Part II: A new NHMRC Project for measuring the impact of social and news media on health behaviours As promised following Part I - and now that I am back from the burnt orange colours of the United States to the purple jacarandas of Sydney - another update. But first, a quotation from one of the books … Continue reading Why the inequalities in our information diets matter (Part 2 of 2)
Part I: Visiting the United States in November 2016 As I write this, I am on a train travelling from Boston to New York City, at a time when people in the United States are still coming to terms with what they thought they knew about their country. The trip has been rushed because I need … Continue reading Why the inequalities in our information diets matter (Part 1 of 2)
You might remember me from such articles as "Even Systematic Reviews are Pretty Easy to Manipulate" and "I Can Predict the Conclusion of Your Review Even Without Reading It". If you have been around for a while you may even remember me from "Industry-based Researchers get More Love Because They are Better Connected". In a web browser near you, see the … Continue reading Five tips for controlling the evidence base of your clinical intervention
Published research varies across a spectrum that at one end is simply marketing masquerading as genuine inquiry. Actors in lab coats. To counter this problem, every time research is published in a journal, the authors are expected to declare anything that might have affected their impartiality in that work. Unfortunately, we very rarely do anything … Continue reading So you’ve found a competing interest disclosure. Now what?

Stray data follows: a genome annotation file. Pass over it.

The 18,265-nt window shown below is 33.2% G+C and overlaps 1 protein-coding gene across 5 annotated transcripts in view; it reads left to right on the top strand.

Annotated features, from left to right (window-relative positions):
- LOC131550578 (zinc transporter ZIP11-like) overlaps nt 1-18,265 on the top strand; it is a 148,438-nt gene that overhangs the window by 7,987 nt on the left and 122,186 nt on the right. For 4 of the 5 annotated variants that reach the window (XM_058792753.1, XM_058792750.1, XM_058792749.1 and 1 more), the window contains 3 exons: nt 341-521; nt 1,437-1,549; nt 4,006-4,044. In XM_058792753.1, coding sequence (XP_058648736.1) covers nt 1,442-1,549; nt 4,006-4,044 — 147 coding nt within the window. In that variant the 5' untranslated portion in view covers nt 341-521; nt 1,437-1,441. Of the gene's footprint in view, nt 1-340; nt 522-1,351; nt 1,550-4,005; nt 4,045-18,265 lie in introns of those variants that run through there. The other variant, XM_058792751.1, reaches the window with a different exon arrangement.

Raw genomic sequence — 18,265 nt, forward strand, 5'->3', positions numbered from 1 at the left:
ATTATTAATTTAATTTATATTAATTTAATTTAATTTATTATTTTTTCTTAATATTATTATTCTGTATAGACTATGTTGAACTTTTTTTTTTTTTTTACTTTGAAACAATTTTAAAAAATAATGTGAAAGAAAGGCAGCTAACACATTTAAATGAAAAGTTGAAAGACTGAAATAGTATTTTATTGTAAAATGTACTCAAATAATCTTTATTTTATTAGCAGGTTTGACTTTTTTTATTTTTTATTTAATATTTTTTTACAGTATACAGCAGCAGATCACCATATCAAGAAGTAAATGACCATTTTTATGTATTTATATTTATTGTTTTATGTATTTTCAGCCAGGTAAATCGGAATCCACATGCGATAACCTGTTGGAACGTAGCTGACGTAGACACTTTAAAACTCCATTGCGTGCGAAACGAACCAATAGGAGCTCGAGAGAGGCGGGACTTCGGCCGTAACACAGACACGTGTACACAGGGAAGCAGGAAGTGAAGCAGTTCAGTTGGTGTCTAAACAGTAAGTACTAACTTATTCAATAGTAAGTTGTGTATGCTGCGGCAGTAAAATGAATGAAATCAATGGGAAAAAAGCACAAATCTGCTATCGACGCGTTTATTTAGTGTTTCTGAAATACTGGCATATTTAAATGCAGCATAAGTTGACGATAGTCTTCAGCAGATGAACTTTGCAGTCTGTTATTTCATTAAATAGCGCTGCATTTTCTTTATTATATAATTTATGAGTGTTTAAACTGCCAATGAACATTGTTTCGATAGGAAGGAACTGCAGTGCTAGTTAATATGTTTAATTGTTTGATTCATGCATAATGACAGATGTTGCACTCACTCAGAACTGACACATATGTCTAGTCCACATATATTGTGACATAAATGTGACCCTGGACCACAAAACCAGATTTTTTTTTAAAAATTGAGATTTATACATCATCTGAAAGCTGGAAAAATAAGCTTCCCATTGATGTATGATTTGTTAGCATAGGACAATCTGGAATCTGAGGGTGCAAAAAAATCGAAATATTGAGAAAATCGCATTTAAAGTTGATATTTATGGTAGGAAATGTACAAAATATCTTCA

So...I have been systematically collecting tweets about human papillomavirus (HPV) vaccines since October 2013. We now have over two hundred thousand tweets that included keywords related to HPV vaccines, and the first of two pieces of research we have undertaken using these data has just been published in the Journal of Medical Internet Research. It covers 6 … Continue reading Twitter users with anti-vaccine opinions are relatively easy to spot if we can measure their misinformation exposure
Short version: We published a new article in the Journal of Clinical Epidemiology all about selective citation in reviews of neuraminidase inhbitors - like Tamiflu and Relenza. Lots of reviews get written about drugs (especially the ones that get prescribed often), and the drugs used to treat and prevent influenza are no exception. There are more reviews written … Continue reading How to predict the conclusion of a review without even reading it…